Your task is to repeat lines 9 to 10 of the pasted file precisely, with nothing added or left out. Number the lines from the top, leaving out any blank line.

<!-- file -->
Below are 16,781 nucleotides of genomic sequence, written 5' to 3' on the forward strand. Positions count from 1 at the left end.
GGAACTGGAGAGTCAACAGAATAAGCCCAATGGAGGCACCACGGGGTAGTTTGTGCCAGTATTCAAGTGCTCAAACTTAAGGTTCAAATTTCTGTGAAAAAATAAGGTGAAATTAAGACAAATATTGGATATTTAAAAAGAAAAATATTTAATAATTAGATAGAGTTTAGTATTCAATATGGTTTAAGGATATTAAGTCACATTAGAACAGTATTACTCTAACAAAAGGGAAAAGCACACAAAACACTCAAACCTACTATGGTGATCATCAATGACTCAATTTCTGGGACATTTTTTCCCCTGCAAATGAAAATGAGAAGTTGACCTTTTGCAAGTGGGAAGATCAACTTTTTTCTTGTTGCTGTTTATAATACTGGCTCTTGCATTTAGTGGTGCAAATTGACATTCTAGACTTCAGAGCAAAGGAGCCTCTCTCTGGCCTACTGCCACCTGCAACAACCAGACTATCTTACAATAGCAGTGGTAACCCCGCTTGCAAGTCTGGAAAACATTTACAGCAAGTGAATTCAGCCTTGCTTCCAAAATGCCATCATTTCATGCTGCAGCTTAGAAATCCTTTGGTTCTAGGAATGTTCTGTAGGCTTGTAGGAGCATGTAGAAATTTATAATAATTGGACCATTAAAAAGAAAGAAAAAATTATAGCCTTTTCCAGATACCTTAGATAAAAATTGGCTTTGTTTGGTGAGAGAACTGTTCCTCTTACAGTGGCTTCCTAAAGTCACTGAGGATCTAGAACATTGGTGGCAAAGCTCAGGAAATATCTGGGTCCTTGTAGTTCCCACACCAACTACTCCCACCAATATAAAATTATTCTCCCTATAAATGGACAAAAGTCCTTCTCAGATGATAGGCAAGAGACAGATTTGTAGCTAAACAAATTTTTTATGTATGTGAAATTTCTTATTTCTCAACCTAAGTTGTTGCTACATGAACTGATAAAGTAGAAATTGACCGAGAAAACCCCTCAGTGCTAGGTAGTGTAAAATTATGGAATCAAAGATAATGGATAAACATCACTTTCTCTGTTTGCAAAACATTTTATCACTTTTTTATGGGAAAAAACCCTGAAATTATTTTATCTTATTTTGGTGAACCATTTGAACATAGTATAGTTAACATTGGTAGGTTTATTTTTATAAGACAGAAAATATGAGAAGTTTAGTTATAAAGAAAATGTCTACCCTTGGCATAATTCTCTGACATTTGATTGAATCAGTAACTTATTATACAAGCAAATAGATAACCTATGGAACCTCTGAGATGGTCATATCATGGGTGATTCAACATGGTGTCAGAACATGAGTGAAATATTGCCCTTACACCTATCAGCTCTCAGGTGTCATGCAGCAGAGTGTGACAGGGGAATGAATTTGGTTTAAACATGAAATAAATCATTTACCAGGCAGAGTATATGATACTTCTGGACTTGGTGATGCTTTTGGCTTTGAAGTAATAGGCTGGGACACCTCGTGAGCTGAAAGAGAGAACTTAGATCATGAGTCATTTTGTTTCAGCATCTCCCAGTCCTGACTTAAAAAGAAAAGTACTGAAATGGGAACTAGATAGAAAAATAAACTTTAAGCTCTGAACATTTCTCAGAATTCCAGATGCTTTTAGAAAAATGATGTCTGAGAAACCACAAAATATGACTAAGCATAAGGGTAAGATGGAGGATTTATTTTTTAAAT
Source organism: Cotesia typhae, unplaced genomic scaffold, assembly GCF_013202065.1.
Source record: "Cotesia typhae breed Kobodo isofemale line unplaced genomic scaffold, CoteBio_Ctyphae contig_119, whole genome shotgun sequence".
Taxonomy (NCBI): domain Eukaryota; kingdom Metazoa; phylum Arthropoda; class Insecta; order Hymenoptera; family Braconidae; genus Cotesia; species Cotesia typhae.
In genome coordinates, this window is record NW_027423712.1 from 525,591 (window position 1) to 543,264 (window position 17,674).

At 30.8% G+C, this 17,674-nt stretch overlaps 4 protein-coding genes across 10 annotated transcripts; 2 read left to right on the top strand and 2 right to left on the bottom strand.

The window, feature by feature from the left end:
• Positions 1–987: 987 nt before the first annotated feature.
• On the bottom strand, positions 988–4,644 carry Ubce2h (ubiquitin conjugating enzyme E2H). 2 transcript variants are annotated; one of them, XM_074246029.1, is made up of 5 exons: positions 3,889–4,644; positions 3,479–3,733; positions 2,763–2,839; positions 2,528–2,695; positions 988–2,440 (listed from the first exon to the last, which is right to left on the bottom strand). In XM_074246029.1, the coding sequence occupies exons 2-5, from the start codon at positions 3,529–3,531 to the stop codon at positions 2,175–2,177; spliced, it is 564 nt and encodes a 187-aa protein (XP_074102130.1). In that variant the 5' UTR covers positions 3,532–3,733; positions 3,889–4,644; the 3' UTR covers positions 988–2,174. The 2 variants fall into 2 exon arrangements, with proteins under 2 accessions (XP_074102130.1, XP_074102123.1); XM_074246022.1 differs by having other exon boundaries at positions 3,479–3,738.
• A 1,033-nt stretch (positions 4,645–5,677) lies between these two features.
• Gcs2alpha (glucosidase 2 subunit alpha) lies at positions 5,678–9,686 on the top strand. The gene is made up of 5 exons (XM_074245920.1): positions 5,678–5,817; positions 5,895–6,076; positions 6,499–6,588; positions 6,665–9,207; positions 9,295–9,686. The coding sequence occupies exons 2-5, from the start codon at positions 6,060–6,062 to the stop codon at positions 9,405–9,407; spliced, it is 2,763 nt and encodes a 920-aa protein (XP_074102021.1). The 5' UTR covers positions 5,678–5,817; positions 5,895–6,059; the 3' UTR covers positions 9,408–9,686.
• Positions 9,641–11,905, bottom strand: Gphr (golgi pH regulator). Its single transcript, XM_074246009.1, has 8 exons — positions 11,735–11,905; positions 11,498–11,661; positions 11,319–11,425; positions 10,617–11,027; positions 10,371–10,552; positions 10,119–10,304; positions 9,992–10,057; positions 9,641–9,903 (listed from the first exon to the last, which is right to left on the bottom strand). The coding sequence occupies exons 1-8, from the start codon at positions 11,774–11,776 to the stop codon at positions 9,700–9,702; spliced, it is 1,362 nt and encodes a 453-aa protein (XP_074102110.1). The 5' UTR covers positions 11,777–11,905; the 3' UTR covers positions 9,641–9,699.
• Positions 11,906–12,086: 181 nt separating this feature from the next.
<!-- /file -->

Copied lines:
• Positions 1–987: 987 nt before the first annotated feature.
• On the bottom strand, positions 988–4,644 carry Ubce2h (ubiquitin conjugating enzyme E2H). 2 transcript variants are annotated; one of them, XM_074246029.1, is made up of 5 exons: positions 3,889–4,644; positions 3,479–3,733; positions 2,763–2,839; positions 2,528–2,695; positions 988–2,440 (listed from the first exon to the last, which is right to left on the bottom strand). In XM_074246029.1, the coding sequence occupies exons 2-5, from the start codon at positions 3,529–3,531 to the stop codon at positions 2,175–2,177; spliced, it is 564 nt and encodes a 187-aa protein (XP_074102130.1). In that variant the 5' UTR covers positions 3,532–3,733; positions 3,889–4,644; the 3' UTR covers positions 988–2,174. The 2 variants fall into 2 exon arrangements, with proteins under 2 accessions (XP_074102130.1, XP_074102123.1); XM_074246022.1 differs by having other exon boundaries at positions 3,479–3,738.